Sierra Nevada Protest Halts NASA's Human Spaceflight Program With Boeing, SpaceX
The work going into NASA's commercial crew program has been halted due to an official challenge lodged by a commercial space agency that missed out on the selection process. NASA's announcement that American spacecraft would once again take American astronauts into space was lauded by just about everyone in the country last month. But as it so happens, Sierra Nevada Corp. (SNC) one of SpaceX and Boeing's biggest competitors, were none too happy about the move. NASA had selected Boeing and SpaceX as the official partners for their commercial crew program, which will see SpaceX's Dragon spacecraft and Boeing's CST-100 capsule ferrying US astronauts to and from the International Space Station.
News that NASA had requested SpaceX and Boeing to halt work on the project broke late last week after SNC issued an official release stating their intent to challenge NASA's decision. Many commentators are simply calling this an act of sore losers, but SNC insist that is not the case.
"In its 51 year history SNC has never filed a legal challenge to a government contract award," said the SNC statement. However, in the case of the CCtCap award, NASA's own Source Selection Statement and debrief indicate that there are serious questions and inconsistencies in the source selection process. SNC, therefore, feels that there is no alternative but to institute a legal challenge."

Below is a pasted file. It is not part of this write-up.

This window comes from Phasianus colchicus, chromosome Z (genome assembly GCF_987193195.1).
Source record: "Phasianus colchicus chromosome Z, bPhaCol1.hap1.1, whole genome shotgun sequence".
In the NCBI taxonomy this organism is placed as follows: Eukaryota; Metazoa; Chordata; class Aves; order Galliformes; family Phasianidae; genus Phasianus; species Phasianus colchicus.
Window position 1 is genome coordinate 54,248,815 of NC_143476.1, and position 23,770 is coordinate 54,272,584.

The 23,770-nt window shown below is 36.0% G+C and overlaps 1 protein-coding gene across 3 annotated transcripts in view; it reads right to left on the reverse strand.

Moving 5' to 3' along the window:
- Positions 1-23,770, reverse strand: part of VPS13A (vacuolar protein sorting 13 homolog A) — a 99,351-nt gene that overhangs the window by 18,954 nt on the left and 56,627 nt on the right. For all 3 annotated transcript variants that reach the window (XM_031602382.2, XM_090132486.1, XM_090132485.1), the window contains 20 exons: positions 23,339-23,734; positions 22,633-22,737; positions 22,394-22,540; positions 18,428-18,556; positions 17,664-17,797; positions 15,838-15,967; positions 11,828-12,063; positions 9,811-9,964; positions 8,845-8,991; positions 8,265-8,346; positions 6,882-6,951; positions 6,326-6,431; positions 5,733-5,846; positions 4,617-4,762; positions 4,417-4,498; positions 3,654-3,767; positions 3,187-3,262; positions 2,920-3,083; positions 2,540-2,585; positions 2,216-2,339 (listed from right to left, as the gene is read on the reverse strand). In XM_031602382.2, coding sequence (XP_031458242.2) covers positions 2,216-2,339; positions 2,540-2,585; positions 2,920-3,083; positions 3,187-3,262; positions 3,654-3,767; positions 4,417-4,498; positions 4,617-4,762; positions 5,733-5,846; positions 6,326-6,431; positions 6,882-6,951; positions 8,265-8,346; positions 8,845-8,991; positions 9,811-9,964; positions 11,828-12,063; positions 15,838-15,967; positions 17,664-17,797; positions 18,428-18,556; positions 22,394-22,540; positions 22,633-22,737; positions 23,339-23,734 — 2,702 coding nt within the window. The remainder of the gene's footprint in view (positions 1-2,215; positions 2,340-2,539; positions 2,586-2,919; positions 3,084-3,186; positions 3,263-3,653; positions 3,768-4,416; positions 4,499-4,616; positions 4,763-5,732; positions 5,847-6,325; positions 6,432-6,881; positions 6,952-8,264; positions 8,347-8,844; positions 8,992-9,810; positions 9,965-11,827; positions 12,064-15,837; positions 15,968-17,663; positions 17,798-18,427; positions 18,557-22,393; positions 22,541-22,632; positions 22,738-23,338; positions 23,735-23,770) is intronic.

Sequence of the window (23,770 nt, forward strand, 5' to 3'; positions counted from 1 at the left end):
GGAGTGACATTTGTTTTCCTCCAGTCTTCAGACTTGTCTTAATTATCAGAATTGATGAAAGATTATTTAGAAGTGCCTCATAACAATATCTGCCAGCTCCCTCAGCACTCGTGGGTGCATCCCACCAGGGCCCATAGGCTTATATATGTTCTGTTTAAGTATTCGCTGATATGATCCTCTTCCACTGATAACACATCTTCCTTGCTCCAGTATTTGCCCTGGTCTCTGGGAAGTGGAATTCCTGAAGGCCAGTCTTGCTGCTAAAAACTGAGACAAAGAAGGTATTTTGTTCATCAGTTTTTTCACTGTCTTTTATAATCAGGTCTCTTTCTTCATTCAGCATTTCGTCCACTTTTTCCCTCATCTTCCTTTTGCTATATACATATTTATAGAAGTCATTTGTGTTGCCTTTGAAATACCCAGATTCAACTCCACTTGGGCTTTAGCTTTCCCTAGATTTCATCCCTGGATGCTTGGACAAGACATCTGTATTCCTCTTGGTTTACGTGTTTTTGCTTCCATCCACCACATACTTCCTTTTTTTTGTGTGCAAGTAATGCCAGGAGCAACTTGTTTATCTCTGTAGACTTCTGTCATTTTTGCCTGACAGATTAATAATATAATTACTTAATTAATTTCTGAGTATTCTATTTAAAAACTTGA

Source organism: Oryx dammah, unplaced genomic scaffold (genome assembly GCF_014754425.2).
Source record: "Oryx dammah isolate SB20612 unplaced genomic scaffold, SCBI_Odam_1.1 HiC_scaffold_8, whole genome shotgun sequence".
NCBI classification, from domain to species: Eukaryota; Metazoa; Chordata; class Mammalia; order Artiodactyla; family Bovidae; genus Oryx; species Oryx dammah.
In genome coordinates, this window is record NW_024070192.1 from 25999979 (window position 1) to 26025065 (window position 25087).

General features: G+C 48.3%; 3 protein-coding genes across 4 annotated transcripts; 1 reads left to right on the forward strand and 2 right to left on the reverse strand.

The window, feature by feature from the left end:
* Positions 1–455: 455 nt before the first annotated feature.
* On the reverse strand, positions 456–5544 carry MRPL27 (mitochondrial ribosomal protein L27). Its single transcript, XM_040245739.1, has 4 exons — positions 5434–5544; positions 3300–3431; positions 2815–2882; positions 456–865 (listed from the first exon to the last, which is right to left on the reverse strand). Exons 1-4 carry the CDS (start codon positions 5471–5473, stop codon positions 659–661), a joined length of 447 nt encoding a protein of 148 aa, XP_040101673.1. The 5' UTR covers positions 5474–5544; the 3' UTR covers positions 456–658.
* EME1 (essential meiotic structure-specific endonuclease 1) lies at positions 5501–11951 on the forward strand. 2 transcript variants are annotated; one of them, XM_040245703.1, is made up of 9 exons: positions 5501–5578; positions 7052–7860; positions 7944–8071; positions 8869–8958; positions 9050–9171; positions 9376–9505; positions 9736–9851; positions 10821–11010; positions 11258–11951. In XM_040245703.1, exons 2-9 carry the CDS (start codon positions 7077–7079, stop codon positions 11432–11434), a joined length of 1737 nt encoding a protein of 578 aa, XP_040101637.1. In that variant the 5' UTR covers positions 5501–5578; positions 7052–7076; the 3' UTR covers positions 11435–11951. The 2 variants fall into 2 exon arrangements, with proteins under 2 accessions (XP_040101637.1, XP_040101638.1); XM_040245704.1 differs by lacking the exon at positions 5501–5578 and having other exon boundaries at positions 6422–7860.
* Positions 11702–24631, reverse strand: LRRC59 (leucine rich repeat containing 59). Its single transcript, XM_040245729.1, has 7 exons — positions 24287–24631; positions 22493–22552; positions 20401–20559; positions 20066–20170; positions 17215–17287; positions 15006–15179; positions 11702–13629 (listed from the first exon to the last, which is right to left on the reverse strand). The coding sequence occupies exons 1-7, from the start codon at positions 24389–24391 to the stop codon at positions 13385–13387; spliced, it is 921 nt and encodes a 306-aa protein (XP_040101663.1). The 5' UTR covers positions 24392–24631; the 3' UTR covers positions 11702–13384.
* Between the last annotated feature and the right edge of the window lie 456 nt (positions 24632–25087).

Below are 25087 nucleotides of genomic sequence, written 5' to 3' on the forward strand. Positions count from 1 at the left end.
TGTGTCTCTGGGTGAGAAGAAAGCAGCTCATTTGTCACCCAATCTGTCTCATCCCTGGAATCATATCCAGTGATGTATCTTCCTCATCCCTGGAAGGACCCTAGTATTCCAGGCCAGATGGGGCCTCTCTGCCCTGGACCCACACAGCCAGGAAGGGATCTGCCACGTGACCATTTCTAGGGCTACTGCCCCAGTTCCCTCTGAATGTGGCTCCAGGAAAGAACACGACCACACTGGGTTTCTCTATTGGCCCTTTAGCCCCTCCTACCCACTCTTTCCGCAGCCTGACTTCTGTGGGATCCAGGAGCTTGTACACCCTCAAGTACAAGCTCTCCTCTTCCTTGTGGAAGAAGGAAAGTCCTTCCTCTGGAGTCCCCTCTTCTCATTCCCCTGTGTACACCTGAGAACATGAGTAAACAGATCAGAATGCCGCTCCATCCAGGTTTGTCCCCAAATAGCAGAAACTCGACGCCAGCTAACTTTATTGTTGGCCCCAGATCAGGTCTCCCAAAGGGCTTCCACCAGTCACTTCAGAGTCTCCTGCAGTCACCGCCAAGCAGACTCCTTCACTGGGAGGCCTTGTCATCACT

SNC believes that the SpaceX and Boeing proposals represented a significantly higher cost to the US tax payer and it is for that and other reasons they feel their Dreamchaser proposal should have been selected. As such, they are demanding a further review of the selection process before work continues on the project.
As of yet, NASA administrator Charles Bolden has declined to comment on proceedings, but either way this is looking like causing a lengthy delay to the project. With the official complaint registered with the Government Accountability Office (GAO), NASA has up to 30 days in which to decide if they want to defend their position, after which SNC will be granted a further 10 days to respond. Add to this the 60 days it could take the GAO to make a ruling and there's a very real chance work won't restart on the project until 2015.